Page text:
Tusk added, however, that the EU is not preparing for a scenario where the UK leaves without a deal - crashing out of the bloc in 2019.

Hammond on Wednesday confirmed that the UK is preparing for such a no-deal scenario, but said he would not commit funds to prepare for now.

"I am clear that we have to be prepared for a no-deal scenario unless and until we have clear evidence that that is not where we will end up. What I am not proposing to do is to allocate funds to departments in advance of the need to spend," he said.

The fifth round of talks ends on Thursday among EU and UK negotiators. No breakthrough is expected.

Brexit talks enter pre-summit round

Brexit talks resume on Monday, but too little progress on issues such as citizens' rights, mean EU leaders unlikely to launch trade negotiations this month.

Brexit 'deadlock' prevents move to trade negotiations

EU negotiator Barnier also said after the latest round of Brexit talks that with political will, progress can be achieved in the next two months - in time for the December EU summit to give the green light.

Opinion

Could the central Asian 'stan' states turn away from Moscow?

The former Soviet states of Kazakhstan, Uzbekistan, Kyrgyzstan, Tajikistan, and Turkmenistan have retained close ties with Russia since 1989. Yet this consensus may be shifting. At the UN, none of them supported Russia in the resolution condemning the Ukraine invasion.

Column

Is this strange summer a moment of change?

It is a strange, strange summer. The war in Ukraine continues, 60 percent of Europe is in danger of drought, and Covid is still around and could rebound in the autumn. At the same time, everyone is desperate for normalcy.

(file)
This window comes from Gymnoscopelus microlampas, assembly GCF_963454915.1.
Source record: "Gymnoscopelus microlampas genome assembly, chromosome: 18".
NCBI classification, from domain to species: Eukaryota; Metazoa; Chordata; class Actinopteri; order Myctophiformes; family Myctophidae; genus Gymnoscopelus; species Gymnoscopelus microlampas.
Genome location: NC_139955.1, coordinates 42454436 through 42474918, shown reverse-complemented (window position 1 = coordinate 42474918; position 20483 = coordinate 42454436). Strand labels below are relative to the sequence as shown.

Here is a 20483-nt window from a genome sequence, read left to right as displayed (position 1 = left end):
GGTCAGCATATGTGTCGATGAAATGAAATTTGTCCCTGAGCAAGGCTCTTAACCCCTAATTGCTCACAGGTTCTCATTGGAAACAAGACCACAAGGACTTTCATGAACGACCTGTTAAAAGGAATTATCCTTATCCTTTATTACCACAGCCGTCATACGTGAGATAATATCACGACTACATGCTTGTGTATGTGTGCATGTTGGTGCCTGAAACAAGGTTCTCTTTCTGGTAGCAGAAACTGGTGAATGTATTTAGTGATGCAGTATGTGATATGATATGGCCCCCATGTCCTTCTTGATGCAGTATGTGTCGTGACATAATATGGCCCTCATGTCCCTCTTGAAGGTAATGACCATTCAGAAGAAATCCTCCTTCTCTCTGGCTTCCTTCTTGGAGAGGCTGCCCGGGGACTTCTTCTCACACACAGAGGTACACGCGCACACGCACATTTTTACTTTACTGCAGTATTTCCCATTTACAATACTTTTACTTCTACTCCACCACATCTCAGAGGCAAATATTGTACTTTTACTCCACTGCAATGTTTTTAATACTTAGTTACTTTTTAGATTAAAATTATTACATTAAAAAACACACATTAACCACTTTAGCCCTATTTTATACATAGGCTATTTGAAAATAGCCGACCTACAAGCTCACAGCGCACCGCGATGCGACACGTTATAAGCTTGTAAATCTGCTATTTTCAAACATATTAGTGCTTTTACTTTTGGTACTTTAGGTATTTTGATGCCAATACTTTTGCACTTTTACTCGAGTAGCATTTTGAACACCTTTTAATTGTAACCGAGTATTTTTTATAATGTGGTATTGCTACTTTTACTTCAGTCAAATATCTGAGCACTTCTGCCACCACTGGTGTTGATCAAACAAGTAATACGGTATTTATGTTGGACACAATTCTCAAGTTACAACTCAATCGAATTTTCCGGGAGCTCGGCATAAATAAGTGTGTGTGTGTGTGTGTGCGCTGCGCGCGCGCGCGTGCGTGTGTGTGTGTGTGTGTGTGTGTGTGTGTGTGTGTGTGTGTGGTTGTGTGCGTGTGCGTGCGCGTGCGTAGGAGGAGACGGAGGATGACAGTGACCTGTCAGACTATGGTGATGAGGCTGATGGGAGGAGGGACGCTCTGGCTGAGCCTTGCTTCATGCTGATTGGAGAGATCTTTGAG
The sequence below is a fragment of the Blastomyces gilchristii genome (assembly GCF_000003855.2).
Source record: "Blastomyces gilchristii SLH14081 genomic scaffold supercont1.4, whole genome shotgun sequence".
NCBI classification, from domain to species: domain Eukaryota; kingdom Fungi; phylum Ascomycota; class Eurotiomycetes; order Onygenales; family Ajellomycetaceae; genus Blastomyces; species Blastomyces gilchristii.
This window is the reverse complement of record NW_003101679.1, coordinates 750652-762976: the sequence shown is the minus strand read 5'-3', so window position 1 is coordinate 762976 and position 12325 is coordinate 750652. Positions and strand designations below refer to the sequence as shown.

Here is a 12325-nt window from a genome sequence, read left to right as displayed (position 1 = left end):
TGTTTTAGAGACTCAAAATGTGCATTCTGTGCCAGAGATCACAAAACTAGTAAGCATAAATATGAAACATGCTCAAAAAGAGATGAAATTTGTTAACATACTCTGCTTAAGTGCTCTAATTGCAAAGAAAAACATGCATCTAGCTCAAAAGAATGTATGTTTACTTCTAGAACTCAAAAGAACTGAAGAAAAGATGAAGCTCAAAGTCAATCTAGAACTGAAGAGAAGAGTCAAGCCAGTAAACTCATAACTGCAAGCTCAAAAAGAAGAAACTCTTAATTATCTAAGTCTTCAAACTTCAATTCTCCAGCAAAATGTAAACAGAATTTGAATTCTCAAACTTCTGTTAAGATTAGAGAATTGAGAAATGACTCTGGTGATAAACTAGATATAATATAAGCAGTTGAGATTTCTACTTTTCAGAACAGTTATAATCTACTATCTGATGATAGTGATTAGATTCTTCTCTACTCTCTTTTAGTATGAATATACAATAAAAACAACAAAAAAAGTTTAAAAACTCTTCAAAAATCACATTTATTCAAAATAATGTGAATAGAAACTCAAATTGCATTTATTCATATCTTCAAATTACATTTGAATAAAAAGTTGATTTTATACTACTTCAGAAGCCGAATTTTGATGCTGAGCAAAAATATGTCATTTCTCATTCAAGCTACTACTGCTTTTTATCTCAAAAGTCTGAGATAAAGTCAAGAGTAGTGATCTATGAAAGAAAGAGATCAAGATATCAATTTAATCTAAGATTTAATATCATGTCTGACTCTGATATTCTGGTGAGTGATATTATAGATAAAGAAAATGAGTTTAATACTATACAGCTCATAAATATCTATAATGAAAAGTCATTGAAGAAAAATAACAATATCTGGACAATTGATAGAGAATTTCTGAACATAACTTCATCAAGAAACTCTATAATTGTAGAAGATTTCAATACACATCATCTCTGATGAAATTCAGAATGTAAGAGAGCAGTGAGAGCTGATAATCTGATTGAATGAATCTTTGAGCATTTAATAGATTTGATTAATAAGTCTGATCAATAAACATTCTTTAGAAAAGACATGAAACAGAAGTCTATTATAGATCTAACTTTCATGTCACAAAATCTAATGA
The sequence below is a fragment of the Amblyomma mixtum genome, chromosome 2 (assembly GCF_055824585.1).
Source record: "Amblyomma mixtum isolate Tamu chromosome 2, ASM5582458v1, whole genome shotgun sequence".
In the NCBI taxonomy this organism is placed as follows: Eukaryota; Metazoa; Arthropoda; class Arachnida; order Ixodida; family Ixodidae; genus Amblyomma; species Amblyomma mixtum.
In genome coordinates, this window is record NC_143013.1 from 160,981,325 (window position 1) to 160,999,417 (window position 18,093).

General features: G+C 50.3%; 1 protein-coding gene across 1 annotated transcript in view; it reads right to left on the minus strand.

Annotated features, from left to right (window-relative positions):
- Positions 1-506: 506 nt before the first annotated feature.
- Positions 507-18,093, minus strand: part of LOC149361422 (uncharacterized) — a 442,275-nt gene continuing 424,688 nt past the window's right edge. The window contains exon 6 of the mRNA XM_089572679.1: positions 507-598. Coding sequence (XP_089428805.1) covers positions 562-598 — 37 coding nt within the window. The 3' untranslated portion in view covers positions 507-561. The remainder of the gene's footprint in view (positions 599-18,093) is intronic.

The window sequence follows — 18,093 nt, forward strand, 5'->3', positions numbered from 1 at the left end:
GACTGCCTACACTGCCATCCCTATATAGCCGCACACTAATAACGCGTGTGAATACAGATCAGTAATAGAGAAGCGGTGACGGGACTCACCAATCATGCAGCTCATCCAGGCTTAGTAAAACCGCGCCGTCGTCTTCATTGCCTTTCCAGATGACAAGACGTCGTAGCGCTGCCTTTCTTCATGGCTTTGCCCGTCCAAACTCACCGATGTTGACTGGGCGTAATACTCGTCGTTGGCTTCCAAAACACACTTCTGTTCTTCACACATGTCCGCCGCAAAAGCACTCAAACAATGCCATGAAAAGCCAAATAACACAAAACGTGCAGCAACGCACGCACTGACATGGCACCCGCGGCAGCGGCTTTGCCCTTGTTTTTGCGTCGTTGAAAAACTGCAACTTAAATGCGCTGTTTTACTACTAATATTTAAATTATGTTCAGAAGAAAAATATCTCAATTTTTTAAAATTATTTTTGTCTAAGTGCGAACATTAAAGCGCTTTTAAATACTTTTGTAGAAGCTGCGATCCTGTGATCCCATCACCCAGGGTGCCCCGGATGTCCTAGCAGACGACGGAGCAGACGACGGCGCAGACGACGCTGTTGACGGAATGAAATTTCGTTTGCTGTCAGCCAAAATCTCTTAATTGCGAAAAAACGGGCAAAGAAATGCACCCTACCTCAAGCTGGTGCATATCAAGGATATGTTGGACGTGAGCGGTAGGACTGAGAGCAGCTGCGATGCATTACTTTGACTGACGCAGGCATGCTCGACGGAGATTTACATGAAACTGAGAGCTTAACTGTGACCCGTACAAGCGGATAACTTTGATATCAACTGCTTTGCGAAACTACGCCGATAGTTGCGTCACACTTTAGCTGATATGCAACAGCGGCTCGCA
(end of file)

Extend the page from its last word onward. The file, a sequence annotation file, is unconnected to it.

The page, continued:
News in Brief

  1. China joins Russian military exercises in Vostok
  2. Ukraine nuclear plant damage would be 'suicide', says UN chief
  3. Denmark to invest €5.5bn in new warships
  4. German economy stagnates, finance ministry says
  5. Syria received stolen grain, says Ukraine envoy
  6. Truss still leads in next UK PM polling
  7. UN chief meets Zelensky and Erdogan over grain exports
  8. Fighting stalls ahead of UN visit, Ukraine says

Stakeholders' Highlights

  1. Nordic Council of MinistersNordic prime ministers: “We will deepen co-operation on defence”
  2. EFBWW – EFBH – FETBBConstruction workers can check wages and working conditions in 36 countries
  3. Nordic Council of MinistersNordic and Canadian ministers join forces to combat harmful content online
  4. European Centre for Press and Media FreedomEuropean Anti-SLAPP Conference 2022
  5. Nordic Council of MinistersNordic ministers write to EU about new food labelling
  6. Nordic Council of MinistersEmerging journalists from the Nordics and Canada report the facts of the climate crisis

Latest News

  1. European inflation hits 25-year high, driven by energy spike
  2. No breakthrough in EU-hosted Kosovo/Serbia talks
  3. Letter to the Editor: Rosatom responds on Zaporizhzhia
  4. Could the central Asian 'stan' states turn away from Moscow?
  5. Serbia expects difficult talks with Kosovo at EU meeting
  6. How scary is threat to Ukraine's Zaporizhzhia nuclear plant?
  7. Slovakia's government stares into the abyss
  8. Finland restricts Russian tourist visas

Join EUobserver

Support quality EU news

Join us